This story by ESI Journalism Fellow Alex Schwartz was originally published as part of the Project Klamath interactive website by the Herald & News, where it appears with additional photos and resources.

Picture the Klamath Basin in March, as the summer of 2050 looms on the horizon. It’s been a warm, dry winter. Only specks of white remain on the mountaintops, streams languish with no snowmelt to surge their riffles and forests and grasslands already thirst for moisture. What will the experience of drought in the basin feel like if we do nothing to change the way we manage it? And what could it look like if the watershed’s stakeholders right the ship?

Plucked from a slew of possible futures, below are two scenarios the Klamath and its communities could face by the mid-21st Century. Though fictional, they are based on the impacts associated with a specific degree of warming determined by climate and economic modelers. Representative Concentration Pathways, or RCPs, are socioeconomic models that describe four different trajectories of carbon emissions, each resulting in a specific average temperature increase by the end of this century. Researchers can then use those trajectories to model the behavior of the atmosphere, assessing future impacts like extreme heat, fire danger, snowfall and more.

Both of these scenarios exist within RCP 4.5, which projects a global average temperature increase of about 3.24˚F by the end of this century relative to the period between 1986 and 2005 (for comparison, the Klamath Basin has already warmed by about 1˚F since the mid-20th century). For this to occur, global carbon emissions must peak by around 2040 and decline rapidly over the following 30 years to half of what they were in 2000.

Climate modelers consider RCP 4.5 a middle-of-the-road pathway. It emits more carbon and results in worse impacts than the best-case-scenario model that has become the goal for the 2015 Paris Agreement, but it’s not as catastrophic (or even as unlikely) as RCP 8.5, the worst-case pathway that more than doubles the increase in global temperatures by 2100.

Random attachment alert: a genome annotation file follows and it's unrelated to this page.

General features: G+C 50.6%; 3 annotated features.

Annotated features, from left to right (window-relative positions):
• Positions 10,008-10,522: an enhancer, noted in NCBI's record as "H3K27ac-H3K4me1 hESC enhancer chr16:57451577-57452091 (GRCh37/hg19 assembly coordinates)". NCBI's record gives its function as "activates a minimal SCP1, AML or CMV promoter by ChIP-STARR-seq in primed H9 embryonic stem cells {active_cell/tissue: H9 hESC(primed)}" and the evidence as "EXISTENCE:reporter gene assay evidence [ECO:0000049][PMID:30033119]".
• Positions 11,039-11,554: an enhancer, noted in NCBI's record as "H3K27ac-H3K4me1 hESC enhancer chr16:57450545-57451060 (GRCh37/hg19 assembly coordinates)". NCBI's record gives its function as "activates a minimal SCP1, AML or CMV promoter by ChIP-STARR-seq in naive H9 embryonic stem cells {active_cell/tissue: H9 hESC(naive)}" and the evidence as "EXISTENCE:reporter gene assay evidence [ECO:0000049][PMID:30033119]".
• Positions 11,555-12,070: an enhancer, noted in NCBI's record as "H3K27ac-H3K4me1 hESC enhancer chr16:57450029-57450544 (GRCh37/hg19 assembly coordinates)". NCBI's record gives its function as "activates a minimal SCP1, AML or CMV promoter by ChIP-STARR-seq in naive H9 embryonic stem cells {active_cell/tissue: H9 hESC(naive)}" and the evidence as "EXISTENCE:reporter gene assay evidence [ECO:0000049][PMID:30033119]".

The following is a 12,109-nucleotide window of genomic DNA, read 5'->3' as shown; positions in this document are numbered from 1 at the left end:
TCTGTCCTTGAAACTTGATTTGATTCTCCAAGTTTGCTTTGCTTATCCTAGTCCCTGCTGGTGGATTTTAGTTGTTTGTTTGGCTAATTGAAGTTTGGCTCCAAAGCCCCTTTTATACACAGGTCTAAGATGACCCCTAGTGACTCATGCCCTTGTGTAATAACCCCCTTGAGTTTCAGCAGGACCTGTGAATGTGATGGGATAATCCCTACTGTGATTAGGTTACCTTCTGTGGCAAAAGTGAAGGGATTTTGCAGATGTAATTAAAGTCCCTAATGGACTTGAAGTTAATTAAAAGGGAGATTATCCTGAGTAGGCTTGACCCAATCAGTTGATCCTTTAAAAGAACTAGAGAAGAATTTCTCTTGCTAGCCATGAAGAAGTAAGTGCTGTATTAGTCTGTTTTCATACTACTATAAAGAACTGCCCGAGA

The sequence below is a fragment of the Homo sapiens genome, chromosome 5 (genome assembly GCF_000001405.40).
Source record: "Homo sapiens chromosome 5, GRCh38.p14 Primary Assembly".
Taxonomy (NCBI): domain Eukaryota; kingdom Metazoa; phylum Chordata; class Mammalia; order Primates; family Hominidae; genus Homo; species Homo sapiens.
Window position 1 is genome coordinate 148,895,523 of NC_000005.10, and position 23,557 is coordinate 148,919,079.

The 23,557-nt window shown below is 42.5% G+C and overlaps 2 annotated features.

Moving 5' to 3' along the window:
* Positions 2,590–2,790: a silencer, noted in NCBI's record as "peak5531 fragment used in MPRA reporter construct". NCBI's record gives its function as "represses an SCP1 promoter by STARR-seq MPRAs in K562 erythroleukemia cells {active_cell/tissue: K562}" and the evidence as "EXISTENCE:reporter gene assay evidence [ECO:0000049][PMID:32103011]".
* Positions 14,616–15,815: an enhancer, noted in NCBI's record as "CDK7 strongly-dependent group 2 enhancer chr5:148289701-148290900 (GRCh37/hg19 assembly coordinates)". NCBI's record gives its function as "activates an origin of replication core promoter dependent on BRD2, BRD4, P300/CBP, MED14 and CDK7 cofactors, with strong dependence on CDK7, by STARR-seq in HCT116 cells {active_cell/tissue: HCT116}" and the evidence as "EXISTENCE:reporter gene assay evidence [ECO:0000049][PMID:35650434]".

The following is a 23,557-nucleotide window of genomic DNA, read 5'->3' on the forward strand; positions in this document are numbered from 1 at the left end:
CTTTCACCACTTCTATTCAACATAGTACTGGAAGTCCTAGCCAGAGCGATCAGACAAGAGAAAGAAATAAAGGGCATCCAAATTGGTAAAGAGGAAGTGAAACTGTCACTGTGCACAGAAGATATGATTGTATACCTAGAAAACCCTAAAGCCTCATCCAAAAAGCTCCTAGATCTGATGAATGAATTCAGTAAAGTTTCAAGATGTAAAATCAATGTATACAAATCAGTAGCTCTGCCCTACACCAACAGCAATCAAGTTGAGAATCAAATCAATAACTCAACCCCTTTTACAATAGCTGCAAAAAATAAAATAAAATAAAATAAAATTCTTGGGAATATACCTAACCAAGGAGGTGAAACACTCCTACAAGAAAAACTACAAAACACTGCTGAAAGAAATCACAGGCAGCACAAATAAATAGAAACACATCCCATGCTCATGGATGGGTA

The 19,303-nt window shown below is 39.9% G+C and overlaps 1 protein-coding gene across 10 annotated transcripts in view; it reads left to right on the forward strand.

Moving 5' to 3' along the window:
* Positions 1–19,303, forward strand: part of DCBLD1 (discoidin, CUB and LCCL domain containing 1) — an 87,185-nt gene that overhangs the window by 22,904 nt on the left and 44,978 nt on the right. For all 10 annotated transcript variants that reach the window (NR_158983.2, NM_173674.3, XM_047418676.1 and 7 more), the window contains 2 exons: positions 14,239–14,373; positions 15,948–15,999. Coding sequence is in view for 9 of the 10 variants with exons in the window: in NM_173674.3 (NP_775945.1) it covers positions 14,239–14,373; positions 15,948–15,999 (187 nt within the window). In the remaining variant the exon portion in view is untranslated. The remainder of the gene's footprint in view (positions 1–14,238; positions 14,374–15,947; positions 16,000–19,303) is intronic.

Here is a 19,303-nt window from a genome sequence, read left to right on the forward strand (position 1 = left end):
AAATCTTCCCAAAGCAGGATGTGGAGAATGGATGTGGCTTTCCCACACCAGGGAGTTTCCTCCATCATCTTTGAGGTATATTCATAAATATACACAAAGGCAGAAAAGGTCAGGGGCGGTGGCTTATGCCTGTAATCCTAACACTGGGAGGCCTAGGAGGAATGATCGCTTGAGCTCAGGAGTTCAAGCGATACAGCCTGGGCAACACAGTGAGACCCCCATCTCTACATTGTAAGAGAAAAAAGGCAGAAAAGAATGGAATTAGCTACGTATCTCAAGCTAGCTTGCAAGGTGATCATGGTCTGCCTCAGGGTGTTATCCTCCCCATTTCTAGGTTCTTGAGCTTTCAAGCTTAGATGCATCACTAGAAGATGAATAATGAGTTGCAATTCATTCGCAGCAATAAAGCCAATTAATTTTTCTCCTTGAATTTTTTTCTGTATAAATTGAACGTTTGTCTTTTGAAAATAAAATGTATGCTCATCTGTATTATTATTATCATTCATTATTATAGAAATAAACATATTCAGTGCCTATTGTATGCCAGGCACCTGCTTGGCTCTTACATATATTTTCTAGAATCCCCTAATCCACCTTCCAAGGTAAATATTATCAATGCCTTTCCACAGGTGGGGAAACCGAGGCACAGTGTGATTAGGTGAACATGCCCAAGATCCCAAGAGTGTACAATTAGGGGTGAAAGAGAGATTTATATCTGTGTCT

For that to occur, humans would have to continue increasing fossil fuel use and emissions, despite market forces driving down the price of renewable energy even in the absence of robust climate policies.

In the Klamath Basin, future impacts based on RCP 4.5 and 8.5 only differ toward the end of this century, with the latter being more intense. For the purposes of imagining the Klamath Basin in 2050, both scenarios result in roughly the same outcome because previous emissions will have already locked in a certain level of warming by then.

In both of these futures, the annual average temperature of the basin will be 51.9˚F, nearly 4˚ warmer than it was in 2000. Each summer, the atmosphere will draw nearly an inch more water from plants than it used to, requiring that much more precipitation to replace it. Soils are 7% drier, and three fewer inches on average of snow-water equivalent are available to make it into streams and lakes by April 1. The average number of “extreme” fire danger days has increased by five each fire season because wildlands have become so parched.

But this isn’t a doomsday scenario — or at least it doesn’t have to be. The sparsely populated Klamath Basin can’t single-handedly reverse global emissions trends, but it can control how it responds to their related impacts. Though the first future described in “The Lone Farmer” could be considered the “bad” future, while the second described in “Lodgepole and Ponderosa” could be considered “good,” neither is any more likely than the other, and neither is set in stone.

Continue reading on the Project Klamath website.